Quick Links
-Search Website
-Have A Question?
-Wallace News
-About This Site

Misinformation Alert!
Wallace Bio & Accomplishments
Wallace Chronology
Frequently Asked Questions
Wallace Quotes
Wallace Archives
Miscellaneous Facts

Bibliography / Texts
Wallace Writings Bibliography
Texts of Wallace Writings
Texts of Wallace Interviews
Wallace Writings: Names Index
Wallace Writings: Subject Index
Writings on Wallace
Wallace Obituaries
Wallace's Most Cited Works

Taxonomic / Systematic Works
Wallace on Conservation
Smith on Wallace
Research Threads
Wallace Images
Just for Fun
Frequently Cited Colleagues
Wallace-Related Maps & Figures

Alfred Russel Wallace : Alfred Wallace : A. R. Wallace :
Russel Wallace : Alfred Russell Wallace (sic)

Erratum in Mr. Wallace's Address (S260: 1876)

Editor Charles H. Smith's Note: A short letter to the Editor printed on page 473 of the 28 September 1876 issue of Nature. Followed by W. Thiselton Dyer's contextual comments, under the same title. Original pagination indicated within double brackets. To link directly to this page connect with: http://people.wku.edu/charles.smith/wallace/S260.htm

     [[p. 473]] Please allow me to point out an error in my address as given in your issue of September 7 (vol. xiv. p. 407). Instead of "Pelargonium of Kerguelen's Land" read "Pelargonium of Tristan d'Acunha." This oversight was pointed out to me by Dr. Hooker in time to be corrected in the "Address" as published by the Association.

Alfred R. Wallace

*                 *                *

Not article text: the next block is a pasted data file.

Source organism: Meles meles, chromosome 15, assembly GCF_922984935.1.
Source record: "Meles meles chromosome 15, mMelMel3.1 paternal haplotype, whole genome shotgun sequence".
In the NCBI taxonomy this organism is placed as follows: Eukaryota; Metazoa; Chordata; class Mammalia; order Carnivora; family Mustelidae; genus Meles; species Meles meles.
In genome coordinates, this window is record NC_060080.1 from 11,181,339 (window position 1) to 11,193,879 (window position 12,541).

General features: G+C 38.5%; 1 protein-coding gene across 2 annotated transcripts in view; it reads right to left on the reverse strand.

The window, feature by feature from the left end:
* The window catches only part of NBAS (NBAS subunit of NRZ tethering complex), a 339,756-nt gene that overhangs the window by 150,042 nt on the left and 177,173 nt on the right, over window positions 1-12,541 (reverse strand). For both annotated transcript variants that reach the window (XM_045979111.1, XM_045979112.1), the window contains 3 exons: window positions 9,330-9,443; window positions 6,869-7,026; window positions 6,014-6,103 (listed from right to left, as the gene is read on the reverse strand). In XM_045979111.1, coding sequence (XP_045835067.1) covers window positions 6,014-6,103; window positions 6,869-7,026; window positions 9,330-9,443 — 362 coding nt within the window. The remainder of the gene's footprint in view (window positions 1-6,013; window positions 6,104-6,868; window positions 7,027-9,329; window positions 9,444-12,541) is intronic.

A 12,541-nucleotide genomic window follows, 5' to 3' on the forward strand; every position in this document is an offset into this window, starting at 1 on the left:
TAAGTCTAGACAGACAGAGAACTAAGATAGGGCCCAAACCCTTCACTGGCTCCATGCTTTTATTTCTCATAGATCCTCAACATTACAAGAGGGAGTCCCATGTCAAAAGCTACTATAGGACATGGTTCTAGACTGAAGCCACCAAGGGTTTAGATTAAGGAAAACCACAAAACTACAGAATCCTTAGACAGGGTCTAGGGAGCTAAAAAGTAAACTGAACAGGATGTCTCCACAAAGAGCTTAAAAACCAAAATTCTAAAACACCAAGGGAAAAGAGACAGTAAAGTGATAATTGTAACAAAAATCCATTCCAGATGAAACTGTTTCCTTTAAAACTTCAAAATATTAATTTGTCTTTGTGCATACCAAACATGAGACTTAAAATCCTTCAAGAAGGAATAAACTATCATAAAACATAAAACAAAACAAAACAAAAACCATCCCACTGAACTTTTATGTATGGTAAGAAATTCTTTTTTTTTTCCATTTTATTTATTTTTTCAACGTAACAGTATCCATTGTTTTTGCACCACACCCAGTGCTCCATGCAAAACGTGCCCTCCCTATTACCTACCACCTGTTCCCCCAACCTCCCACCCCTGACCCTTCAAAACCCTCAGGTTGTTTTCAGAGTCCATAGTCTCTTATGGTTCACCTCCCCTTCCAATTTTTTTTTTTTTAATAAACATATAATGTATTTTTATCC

[[p. 474]] There is a curious error in Mr. Wallace's address which seems to deserve notice, as otherwise it will be often quoted without suspicion. He remarks (Nature, vol. xiv. p. 407):--

    "It must also be remembered, as Mr. Moseley has suggested to me, that a flower which had acquired a brilliant colour to attract insects might, on transference to another country, and becoming so modified as to be capable of self-fertilisation, retain the coloured petals for an indefinite period. Such is probably the explanation of the Pelargonium of Kerguelen's Land, which forms masses of bright colour near the shore during the flowering season, while most of the other plants of the island have coulourless flowers in accordance with the almost total absence of winged insects."

    Now the difficulty is that there is no such Pelargonium1 in Kerguelen's Land, though it is true that the insects are apterous. The flora of Kerguelen's Land is enumerated in the Journal of the Linnean Society, xiv. pp. 389, 390. Of such a persistence as that alluded to by Mr. Wallace there is an instance in the case of Pringlea, of which Mr. Eaton detected some specimens with petals, though the coloration was, I believe very faint.

W. Thiselton Dyer

Note Appearing in the Original Work

    1.There is a Pelargonium in Tristan d'Acunha (see Moseley, In Journ. Linn. Soc. xiv. p. 383.) [[on p. 474]]

*                 *                 *                 *                 *

Return to Home